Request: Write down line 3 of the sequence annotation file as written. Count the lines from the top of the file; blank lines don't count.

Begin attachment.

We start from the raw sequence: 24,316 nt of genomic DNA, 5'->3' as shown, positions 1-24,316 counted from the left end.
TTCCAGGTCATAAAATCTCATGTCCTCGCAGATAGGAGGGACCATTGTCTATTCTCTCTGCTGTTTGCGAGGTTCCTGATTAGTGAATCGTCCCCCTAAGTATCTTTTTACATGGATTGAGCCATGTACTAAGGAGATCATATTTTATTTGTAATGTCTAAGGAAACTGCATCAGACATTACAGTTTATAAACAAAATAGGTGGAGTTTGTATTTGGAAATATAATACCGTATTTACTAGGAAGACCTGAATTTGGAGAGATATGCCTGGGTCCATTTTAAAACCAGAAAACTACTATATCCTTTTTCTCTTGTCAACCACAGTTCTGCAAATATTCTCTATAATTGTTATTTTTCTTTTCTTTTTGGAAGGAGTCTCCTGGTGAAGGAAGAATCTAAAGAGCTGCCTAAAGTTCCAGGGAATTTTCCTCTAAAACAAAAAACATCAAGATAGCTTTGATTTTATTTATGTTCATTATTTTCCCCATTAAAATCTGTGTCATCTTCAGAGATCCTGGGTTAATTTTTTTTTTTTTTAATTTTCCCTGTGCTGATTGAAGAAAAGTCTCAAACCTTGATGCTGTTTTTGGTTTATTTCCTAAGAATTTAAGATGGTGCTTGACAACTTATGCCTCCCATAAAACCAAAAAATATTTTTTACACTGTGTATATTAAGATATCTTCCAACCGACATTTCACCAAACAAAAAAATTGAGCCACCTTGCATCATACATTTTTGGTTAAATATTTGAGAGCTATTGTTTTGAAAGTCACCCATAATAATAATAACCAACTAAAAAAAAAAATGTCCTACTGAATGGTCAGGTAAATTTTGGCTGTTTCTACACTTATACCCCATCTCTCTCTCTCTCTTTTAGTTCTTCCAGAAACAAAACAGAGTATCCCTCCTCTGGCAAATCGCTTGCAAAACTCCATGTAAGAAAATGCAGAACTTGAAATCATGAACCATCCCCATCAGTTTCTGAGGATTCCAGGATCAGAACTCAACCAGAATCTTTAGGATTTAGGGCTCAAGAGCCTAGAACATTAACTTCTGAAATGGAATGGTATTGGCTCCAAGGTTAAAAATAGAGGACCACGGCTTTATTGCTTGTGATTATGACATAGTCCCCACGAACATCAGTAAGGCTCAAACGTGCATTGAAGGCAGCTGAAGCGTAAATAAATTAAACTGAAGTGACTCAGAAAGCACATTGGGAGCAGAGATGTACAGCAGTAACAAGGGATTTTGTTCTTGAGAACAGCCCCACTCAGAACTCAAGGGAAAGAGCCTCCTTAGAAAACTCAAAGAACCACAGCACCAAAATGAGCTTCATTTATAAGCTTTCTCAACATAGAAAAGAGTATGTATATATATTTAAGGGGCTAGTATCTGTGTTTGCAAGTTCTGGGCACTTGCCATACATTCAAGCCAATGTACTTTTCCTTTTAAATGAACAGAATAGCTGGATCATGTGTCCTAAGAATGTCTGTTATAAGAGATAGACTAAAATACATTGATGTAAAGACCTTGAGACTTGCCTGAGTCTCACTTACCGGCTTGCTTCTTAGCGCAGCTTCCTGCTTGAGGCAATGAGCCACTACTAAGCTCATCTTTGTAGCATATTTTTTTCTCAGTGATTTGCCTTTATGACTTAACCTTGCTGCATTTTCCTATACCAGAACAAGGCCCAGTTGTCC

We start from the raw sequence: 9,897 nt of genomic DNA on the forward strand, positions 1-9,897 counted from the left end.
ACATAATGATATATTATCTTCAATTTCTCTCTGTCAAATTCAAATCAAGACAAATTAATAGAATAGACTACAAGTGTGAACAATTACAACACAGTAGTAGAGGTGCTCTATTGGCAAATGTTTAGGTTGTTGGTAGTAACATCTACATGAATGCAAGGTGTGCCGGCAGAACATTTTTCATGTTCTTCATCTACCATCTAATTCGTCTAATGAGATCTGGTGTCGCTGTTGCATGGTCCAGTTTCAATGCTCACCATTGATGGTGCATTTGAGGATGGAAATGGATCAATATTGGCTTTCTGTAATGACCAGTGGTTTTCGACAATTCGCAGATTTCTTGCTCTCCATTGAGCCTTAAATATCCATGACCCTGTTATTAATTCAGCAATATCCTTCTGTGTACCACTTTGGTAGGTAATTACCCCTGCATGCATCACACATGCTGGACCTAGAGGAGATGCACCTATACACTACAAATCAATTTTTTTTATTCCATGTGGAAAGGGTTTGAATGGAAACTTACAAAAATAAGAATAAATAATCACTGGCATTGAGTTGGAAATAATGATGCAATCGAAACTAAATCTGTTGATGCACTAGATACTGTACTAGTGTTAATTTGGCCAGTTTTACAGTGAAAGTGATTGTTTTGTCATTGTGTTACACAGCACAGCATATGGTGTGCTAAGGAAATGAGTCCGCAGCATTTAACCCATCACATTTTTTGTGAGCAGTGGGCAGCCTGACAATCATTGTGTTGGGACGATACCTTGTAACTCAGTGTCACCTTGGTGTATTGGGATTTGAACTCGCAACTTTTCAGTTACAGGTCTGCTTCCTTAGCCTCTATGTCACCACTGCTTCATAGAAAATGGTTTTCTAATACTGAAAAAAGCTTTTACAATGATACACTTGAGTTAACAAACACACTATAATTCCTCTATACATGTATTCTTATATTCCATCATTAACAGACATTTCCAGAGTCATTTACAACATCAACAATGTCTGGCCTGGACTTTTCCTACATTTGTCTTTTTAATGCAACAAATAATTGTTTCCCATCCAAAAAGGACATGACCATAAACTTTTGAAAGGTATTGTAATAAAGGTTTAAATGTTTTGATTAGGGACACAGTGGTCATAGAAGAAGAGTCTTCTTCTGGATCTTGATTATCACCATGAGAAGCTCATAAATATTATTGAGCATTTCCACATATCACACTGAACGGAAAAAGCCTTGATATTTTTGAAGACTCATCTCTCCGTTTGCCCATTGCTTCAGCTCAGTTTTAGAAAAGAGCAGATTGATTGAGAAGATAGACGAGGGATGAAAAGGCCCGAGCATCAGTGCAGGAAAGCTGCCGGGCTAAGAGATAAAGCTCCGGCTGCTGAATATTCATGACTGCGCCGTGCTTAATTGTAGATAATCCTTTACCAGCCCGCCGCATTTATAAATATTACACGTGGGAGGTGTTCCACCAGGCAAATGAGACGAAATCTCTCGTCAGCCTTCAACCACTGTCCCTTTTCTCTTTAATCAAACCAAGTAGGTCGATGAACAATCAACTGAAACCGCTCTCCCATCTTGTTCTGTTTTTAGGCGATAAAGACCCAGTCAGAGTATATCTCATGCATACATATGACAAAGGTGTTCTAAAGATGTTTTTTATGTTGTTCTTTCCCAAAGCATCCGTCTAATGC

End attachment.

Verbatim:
We start from the raw sequence: 9,897 nt of genomic DNA on the forward strand, positions 1-9,897 counted from the left end.